Baldwin, Stanley Churchill, Rt. Hon. Winston S. Gastrell, Major W. Houghton
Balfour, Rt. Hon. A. J. (City, Lend.) Clancy, Jon., Joseph Gibbs, G. A.
Balfour, Sir Robert (Lanark) Clay, Captain H. H. Spender Glanville, H. J.
Barlow, Montague (Salford, South) Clive, Percy Archer Goddard, Sir Daniel Ford
Barnston, H. Collins, Stephen (Lambeth) Goldman, C. S.
Barran, Sir John N. (Hawick B.) Compton-Rickett, Rt. Hon. Sir J. Goldsmith, Frank
Barry, Redmond J. (Tyrone, N.) Condon, Thomas Joseph Grant, James Augustus
Bathurst, Charles (Wolts, Wilton) Cooper, Richard Ashmole Greene, Walter Raymond
Beach, Hon. Michael Hugh Hicks Cornwall, Sir Edwin A. Greenwood, Granville G. (Peterborough)
Beale, W. P. Courthope, George Loyd Greig, Colonel J. W.
Beauchamp, Edward Craig, Herbert J. (Tynemouth) Gretton, John
Benn, Arthur Shirley (Plymouth) Craig, Captain James (Down, E.) Grey, Rt. Hon. Sir Edward
Benn, W. W (T. H'mts, St. George) Crawshay-Williams, Eliot Guest, Major Hon. C. H. C. (Pembroke)
Bennett-Goldney, Francis Cripps, Sir Charles Alfred Guest, Hon. Frederick E. (Dorset, E.)
Bentinck, Lord H. Cavendish- Crumley, Patrick Gulland, John William
Beresford, Lord Charles Dalrymple, Viscount Hackett, John
Bigland, Alfred Dalziel, Davison (Brixton) Haddock, George B.
Bird, Alfred Davies, Ellis William (Eifion) Hall, Fred (Dulwich)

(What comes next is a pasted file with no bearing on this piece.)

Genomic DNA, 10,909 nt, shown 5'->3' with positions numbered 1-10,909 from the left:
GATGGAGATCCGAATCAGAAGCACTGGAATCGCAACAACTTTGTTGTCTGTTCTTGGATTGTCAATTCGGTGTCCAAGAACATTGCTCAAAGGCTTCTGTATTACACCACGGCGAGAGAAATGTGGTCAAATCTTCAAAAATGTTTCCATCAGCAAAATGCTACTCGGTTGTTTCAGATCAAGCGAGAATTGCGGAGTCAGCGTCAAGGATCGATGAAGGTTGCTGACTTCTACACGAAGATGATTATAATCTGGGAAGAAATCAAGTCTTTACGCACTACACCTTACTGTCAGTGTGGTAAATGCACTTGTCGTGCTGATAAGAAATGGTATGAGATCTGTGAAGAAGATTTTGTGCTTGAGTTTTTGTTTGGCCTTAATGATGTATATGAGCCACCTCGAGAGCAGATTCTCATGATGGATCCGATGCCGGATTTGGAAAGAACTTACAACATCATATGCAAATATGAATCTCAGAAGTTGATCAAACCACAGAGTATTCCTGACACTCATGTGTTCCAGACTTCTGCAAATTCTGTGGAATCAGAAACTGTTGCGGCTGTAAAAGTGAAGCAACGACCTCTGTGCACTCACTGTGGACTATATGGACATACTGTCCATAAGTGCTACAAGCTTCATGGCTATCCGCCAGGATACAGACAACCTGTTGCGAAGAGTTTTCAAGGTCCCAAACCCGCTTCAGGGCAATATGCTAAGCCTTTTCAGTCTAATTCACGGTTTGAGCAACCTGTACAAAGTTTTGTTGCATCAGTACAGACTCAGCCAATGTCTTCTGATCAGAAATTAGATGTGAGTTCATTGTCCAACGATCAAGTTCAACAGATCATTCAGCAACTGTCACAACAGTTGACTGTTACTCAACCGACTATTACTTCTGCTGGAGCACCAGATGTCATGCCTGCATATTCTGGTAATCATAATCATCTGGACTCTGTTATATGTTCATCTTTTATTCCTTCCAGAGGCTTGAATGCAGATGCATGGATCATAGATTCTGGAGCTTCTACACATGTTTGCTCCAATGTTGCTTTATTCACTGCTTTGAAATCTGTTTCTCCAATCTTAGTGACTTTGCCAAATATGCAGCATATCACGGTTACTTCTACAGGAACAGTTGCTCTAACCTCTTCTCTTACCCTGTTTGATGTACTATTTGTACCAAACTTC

Birrell, Rt. Hon. Augustine Davies, Timothy (Lincs-, Louth) Hall, Marshall (E. Toxteth)
Black, Arthur W. Davies, Sir W. Howell (Bristol, S.) Hambro, Angus Valdemar
Boland, John Pius Dawes, J. A. Hamersley, Alfred St. George
Booth, Frederick Handel Delany, William Hamilton, Lord C. J. (Kensington)
Boscawen, Sackville T. Griffith- Dewar, Sir J. A. Harcourt, Robert V. (Montrose)
Boyle, Daniel (Mayo, North) Dickson, Rt. Hon. C. S. Harmsworth, R. L.
Boyton, James Dillon, John Harris, Henry Percy
Brassey, H. Leonard Campbell Donelan, Captain A. Harrison-Broadley H. B.
Bridgeman, W. Clive Douglas, Rt. Hon. A. Akers- Harvey, A. G. C. (Rochdale)
Brigg, Sir John Du Cros, Arthur Philip Harwood, George
Brocklehurst, W. B. Duncan, J. Hastings (York, Otley) Haslam, Lewis (Monmouth)
Brunnel, J. F L. Edwards, Allen C. (Glamorgan, E.) Havelock-Allan, Sir Henry
Burdett-Coutts, W. Edwards, John Hugh (Glamorgan, Mid) Haworth, Arthur A.
Burke, E. Haviland- Esmonde, Dr. John (Tipperary, N.) Hayden, John Patrick
Burn, Colonel C. E. Esmonde, Sir Thomas (Wexford, N.) Hayward, Evan
Burns, Rt. Hon. John Essex, Richard Walter Helmsley, Viscount
Henderson, J. M. (Aberdeen, W.) Mooney, John L. Runciman, Rt. Hon. Walter
Higham, John Sharp Morgan, George Hay Rutherford, Watson (L'pool, W. Derby)
Hillier, Dr. Alfred Peter Morrison-Bell, Major A. C. (Honiton) St. Maur, Harold
Hoare, S. J. G Morrison-Bell, Capt. E. F. (Ashburton) Salter, Arthur Clavell
Hobhouse, Rt. Hon. Charles E. H. Morton, Alpheus Cleophas Samuel, Rt. Hon. H. L. (Cleveland)
Hohler, Gerald Fitzroy Mount, William Arthur Samuel, J. (Stockton-on-Tees)
Hope, James Fitzalan (Sheffield) Muldoon, John Sanders, Robert A.
Horne, Charles Silvester (Ipswich) Munro, R. Sandys, G. J. (Somerset, Wells)
Horne, William E. (Surrey, Guildford) Murray, Capt. Hon. A. C. Scanlan, Thomas
Horner, Andrew Long Neilson, Francis Schwann, Rt. Hon. Sir C. E.
Houston, Robert Paterson Neville, Reginald J. N. Seely, Colonel Rt. Hon. J. E. B.
Howard, Hon. Geoffrey Newdegate, F. A. Sheeny, David
Hughes, Spencer Leigh Newton, Harry Kottingham Simon, Sir John Allsebrook
Hunt, Rowland Nicholson, Wm. G. (Petersfield) Spear, John Ward
Hunter, Sir C. R. (Bath) Nield, Herbert Staveley-Hill, Henry